The history of the Parnassus Bank and old Parnassus, now a part of the city of New Kensington, began in the same year of 1872, when the bank was established and the borough of Parnassus was incorporated.

However, the name "Parnassus" was used as early as 1769 for the three hundred acre tract of land. Fort Crawford was built near the mouth of Puckety Creek and was used as a haven of refuge from hostile Indians by the few settlers here in the Allegheny Valley.

Parnassus was a pleasant and quite place in which to live. Its educational facilities were of the best. Religiously and socially, old Parnassus was the equal of any borough in the state.

The second burgess of old Parnassus became the first bank President of the Parnassus Bank in 1872 and was one of its founders. He was Dr. David Alter, who served as an army surgeon during the Civil War and afterwards was a highly successful physician with a practice in he Allegheny Valley. For many years, he was a railroad surgeon for the Allegheny Valley Railroad, between Pittsburgh and Oil City, which later became a part of he Pennsylvania system.

Large $20 Note

Dr. David Alter’s son, Dr. Joseph G. Alter, likewise had a long and honored career as a local physician and later as an ophthalmologist.

The Parnassus Bank opened for business in 1872 in a two-story frame building located on Main Street. A few years later, the bank moved into a newly constructed stone structure at the corner of Main and Fourth Streets, next door to the original bank building.

Parnassus Bank Building

The first cashier of the Parnassus Bank was Mr. Archibald B. Copeland, a prosperous and respected merchant of Parnassus. The store which he owned and managed so successfully was across the street from the Parnassus National Bank. He and his wife, Mary M. Copeland lived on Freeport Street.

During the early years, under able leadership, the bank weathered successfully the financial storms of 1873 and 1893 and increased in influence and prosperity.

When he was a boy, Charles R. Alter, who was later the President of the Parnassus National Bank, was the only milkman in Parnassus. He ran a milk-wagon for his father, before New Kensington was built.

and after that town was incorporated as a Borough in 1891. "Charlie, as he was known, was New Kensington’s first milk-man. While peddling milk, he had been asked to take his musical instruments and go on the road with Mr. Robert Klingensmith, who owned an Edison Phonograph, which was an usual means of entertainment in those days. Fortunately for his customers and the banking business, Charlie could not be spared from his milk route.

In 1895, Charlie entered he bank as a clerk, at the munificent salary of $15 a month. At this time, Mr. Alexander W. Logan was President and Mr. J. R. Alter, a cousin of C. R. Alter, was Cashier. Five years later, C. R Alter became Cashier of the bank, the youngest Cashier of his day.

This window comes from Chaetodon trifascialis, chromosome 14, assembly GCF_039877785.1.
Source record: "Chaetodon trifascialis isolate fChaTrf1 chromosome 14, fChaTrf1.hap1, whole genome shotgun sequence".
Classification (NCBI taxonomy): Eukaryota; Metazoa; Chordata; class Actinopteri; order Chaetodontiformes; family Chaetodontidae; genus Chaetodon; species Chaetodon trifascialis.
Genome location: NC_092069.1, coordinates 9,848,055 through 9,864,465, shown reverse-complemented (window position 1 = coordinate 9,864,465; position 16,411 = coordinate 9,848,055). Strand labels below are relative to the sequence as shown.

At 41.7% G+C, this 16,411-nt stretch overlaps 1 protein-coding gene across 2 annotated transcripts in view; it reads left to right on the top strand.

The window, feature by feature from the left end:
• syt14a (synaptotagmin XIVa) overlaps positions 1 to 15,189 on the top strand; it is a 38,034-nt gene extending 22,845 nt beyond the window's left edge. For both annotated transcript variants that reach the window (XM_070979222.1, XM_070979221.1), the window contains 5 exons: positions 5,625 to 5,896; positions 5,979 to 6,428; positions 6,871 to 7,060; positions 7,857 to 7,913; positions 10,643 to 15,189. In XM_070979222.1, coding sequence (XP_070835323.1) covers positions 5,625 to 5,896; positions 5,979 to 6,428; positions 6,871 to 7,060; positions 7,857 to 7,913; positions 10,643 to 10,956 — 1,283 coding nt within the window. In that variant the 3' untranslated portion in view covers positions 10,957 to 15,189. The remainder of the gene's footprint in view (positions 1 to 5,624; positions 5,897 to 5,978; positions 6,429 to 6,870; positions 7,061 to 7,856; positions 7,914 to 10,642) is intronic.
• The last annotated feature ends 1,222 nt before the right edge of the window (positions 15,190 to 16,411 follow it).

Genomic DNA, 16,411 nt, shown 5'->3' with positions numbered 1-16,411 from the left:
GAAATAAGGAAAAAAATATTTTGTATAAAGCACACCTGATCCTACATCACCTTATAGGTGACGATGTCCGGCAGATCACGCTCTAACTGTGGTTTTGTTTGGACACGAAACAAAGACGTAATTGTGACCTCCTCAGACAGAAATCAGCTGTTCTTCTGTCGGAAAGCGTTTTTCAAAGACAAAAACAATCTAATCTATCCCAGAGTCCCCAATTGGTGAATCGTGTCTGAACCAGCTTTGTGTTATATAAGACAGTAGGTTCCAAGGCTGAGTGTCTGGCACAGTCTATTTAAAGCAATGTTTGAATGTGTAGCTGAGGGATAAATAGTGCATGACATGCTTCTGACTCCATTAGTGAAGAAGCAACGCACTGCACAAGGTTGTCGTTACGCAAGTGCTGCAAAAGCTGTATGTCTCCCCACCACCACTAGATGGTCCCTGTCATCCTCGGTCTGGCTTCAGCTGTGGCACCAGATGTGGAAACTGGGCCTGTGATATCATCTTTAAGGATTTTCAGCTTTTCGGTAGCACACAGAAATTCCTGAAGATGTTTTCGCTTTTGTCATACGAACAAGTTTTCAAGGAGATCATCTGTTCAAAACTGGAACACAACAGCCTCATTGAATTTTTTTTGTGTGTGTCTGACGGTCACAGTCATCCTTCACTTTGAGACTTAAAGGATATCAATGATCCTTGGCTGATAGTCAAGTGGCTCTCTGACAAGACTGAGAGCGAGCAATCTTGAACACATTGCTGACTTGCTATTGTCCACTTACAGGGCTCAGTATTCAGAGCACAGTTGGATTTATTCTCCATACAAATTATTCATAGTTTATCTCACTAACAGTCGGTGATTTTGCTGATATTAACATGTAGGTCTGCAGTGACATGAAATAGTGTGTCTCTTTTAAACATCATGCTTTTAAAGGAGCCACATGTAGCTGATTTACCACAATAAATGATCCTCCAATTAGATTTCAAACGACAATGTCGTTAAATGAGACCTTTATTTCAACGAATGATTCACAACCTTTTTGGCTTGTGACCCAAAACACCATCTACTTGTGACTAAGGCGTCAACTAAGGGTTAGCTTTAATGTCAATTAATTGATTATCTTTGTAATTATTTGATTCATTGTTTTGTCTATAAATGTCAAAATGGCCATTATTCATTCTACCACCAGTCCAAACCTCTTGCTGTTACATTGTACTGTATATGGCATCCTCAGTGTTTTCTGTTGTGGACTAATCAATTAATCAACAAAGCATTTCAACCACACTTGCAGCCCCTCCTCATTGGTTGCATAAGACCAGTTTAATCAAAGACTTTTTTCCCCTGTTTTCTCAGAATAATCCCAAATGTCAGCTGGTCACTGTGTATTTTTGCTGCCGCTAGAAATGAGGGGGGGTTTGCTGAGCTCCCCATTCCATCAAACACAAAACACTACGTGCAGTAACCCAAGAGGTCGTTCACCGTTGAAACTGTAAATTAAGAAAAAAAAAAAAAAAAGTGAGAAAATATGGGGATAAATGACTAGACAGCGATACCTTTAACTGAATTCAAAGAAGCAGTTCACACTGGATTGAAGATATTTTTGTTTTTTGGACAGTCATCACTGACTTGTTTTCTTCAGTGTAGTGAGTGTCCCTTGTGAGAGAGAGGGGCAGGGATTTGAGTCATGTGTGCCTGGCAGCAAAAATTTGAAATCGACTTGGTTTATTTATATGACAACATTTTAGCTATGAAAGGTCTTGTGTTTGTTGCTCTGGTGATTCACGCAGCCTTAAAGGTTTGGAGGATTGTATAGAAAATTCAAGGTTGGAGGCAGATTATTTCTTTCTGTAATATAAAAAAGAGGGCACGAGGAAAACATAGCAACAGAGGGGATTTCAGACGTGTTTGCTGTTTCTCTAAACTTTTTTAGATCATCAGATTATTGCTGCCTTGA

David S. Gailey was president of the bank from 1904 to 1915. He was followed by J. R. Copeland who served as president until 1931 when C. R. Alter assumed that responsibility.

In August 1904, the Parnassus Bank received a national charter (No. 7363) and the name was changed to the First National Bank of Parnassus. As with other national banks, it too was allowed to issue United States currency displaying the charter number and the name of the bank on each note. The bank issued three types of large size currency during the third charter period and small size currency after 1929. The large size notes have the signatures of either D. E. Gailey (President) and C. R. Alter (Cashier) or J. R. Copeland (President) and C. R. Alter (Cashier). All small size notes were signed by J. R. Copeland and C. R. Alter. Both the large and small size notes were printed in denominations of $10 and $20, all of which are scarce today.

During the First World War, the Parnassus National Bank worked with untiring patriotism and was commended by the United States Treasury for its loyal support of the government in Liberty Loans of that period.

Small $20 Note

In May of 1930, the towns of Parnassus and New Kensington were consolidated under the name of New Kensington. On January 28, 1932, the name of the bank was then changed to the First National Bank of Parnassus, New Kensington.

On March 18, 1931, C. R. Alter was elected President of the bank and E. H. Blackburn, Vice President and Cashier.

During the years that followed, the Parnassus National Bank, New Kensington not only came through a major depression success-fully, but through the Second World War, which brought with it, as the worst war in history, many difficult problems.

In 1942, the bank observed the 70th anniversary of its founding, but during the war, there was no celebration. A notice to that effect was posted in the bank.

Bank customers enjoyed the friendly and courteous atmosphere as well as the bank’s display of antiques, included a 13 star flag that was once owned by Mr. John Agey, who lived on Bridge Street in Parnassus.

Citizens were shocked in 1951 when the local newspapers reported that the president of the First National Bank of Parnassus had been arrested for embezzling large sums of money. The bank was closed shortly after the news broke, and in 1953 the president was tried on embezzlement charges, found guilty, and received a ten year sentence. Thus the oldest and once prosperous bank of Parnassus came to a tragic end.